Going to E3 is something of a rite of passage, particularly for gaming journalists. It’s an incredible opportunity to find out all the cool things about upcoming games and get hands on with titles that may only release months down the line. However, it’s not really an event for us – it’s meant to be a trade show, an opportunity for distributors and retailers to figure out what they will need to order in the coming year. But that may be changing.
According to Super Data:
With $979M in May sales, US digital games revenue is up 11% YoY. Overall, US digital games revenues grew 11% compared to the same month last year, with all segments experiencing year-over-year revenue growth. Historically, May tends to be a slower month in the year as the summer season begins and the industry prepares its major releases for the holiday season. Across the market we observed an improvement in conversion rates, indicating a greater willingness among consumers to spend on digital games. Notably, despite stable player numbers, both digital console and digital PC market saw impressive year-over-year growth in revenues: 17% and 12%, respectively.
Those are some impressive growth figures and point to an increasingly digital market for games. PC has moved in that direction steadily, and consoles are catching up. But as questioned in their briefing, this does raise questions about how E3 will stay relevant.
Traditional retail is based around a high volume of holiday shopping. However, digital games purchases are much less seasonal as gamers rely on sales or other factors to determine when is best to buy the games of their choice. E3 has typically been the ideal time to begin building excitement for titles releasing during the holiday period. Now, with gamers happy to purchase games all year long, it’s hard to imagine that this model will continue in the same way.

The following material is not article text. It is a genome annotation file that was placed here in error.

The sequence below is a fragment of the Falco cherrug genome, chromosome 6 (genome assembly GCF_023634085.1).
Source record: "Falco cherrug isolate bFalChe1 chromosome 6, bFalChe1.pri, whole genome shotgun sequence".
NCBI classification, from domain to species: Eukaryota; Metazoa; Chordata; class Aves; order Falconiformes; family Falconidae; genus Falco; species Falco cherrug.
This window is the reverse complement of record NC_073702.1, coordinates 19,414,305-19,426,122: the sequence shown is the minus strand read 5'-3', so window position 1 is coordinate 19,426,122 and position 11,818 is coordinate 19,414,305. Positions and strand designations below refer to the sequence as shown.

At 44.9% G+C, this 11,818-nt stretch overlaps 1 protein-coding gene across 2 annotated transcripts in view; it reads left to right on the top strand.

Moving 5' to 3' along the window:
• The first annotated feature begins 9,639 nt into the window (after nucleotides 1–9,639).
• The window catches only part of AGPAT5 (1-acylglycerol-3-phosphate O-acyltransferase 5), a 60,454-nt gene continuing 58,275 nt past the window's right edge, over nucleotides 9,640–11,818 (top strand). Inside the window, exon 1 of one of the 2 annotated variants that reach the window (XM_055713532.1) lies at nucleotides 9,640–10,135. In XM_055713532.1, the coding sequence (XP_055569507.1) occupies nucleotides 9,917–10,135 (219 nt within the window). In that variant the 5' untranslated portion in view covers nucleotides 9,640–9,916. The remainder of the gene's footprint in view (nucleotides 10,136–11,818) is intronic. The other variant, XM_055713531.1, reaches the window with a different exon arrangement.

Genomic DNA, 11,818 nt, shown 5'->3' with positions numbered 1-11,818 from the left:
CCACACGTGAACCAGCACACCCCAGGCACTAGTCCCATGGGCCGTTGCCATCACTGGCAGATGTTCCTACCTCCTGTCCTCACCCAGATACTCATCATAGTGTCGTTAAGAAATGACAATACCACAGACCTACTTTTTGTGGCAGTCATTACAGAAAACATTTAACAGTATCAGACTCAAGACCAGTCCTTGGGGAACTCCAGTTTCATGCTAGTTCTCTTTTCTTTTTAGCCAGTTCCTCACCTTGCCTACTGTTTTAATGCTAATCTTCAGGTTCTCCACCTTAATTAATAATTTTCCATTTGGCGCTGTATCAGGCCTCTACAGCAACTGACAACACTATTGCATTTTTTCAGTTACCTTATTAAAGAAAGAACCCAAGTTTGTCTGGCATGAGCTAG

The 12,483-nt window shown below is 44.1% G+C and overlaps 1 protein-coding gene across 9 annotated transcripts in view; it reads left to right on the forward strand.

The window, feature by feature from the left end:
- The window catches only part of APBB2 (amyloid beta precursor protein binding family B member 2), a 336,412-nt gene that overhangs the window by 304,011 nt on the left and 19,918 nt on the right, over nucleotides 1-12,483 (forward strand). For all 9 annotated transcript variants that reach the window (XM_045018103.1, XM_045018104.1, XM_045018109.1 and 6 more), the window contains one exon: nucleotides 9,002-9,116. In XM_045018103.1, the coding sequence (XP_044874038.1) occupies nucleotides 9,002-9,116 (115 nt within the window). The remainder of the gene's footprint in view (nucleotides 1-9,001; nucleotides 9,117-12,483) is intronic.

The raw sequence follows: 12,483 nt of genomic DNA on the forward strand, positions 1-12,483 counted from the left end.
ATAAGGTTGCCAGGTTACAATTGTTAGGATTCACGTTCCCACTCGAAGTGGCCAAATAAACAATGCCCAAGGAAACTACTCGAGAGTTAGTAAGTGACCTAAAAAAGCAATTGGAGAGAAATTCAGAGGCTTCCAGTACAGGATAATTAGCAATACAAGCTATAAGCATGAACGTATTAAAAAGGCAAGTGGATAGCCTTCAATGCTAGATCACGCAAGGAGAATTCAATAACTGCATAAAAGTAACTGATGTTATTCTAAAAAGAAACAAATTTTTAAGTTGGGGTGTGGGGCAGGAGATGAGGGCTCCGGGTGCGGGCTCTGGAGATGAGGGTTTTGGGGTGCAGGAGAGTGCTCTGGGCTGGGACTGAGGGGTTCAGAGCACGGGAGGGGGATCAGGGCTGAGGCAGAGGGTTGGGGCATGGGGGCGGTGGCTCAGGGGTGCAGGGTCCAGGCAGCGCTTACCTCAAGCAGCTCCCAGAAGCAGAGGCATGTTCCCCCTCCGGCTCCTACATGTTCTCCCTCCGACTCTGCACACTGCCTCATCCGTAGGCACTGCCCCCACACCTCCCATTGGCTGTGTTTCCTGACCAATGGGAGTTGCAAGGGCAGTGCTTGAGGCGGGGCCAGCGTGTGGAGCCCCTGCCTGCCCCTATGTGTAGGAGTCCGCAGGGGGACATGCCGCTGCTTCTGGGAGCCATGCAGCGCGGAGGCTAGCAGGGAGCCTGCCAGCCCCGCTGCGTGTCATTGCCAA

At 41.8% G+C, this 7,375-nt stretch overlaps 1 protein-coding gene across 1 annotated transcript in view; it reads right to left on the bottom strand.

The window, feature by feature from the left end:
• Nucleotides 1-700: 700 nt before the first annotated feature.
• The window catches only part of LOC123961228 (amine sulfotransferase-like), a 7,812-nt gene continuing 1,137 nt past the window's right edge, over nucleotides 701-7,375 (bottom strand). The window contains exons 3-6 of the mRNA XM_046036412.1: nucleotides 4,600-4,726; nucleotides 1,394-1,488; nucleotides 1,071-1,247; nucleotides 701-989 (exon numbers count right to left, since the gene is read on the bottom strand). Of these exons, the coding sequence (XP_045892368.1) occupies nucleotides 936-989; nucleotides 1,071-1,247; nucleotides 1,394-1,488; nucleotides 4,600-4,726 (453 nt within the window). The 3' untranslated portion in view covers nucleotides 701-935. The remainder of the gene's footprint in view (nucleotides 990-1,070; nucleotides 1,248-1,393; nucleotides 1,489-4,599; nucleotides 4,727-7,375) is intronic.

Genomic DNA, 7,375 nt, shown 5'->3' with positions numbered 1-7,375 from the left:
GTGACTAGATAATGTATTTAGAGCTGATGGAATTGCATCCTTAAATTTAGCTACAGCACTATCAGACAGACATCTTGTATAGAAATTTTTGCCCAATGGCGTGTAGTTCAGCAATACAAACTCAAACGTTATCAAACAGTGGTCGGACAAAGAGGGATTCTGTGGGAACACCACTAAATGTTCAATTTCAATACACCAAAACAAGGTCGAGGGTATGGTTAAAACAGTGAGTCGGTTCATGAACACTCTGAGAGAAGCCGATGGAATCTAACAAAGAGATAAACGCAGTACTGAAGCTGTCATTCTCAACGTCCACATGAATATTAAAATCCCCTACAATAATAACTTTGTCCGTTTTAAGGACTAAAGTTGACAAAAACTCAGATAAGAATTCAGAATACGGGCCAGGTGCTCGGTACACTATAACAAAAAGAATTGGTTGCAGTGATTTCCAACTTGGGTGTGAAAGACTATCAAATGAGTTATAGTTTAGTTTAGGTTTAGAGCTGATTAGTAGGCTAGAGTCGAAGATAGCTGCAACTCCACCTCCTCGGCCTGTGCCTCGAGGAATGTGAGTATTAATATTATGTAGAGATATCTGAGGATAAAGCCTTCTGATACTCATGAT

Already, E3 has become more oriented towards the press and consumers, with tons of events for YouTubers and other online personalities to show consumers why they should care about the latest releases. Distributors and retailers still attend the event; they need to know order quantities and try to estimate demand for the various games on show. However, their importance is diminishing and I’m curious to see if this translates into higher level meetings with other players in the industry as publishers need to find new ways to reach gamers that don’t necessarily include brick and mortar retailers.
Last Updated: June 11, 2015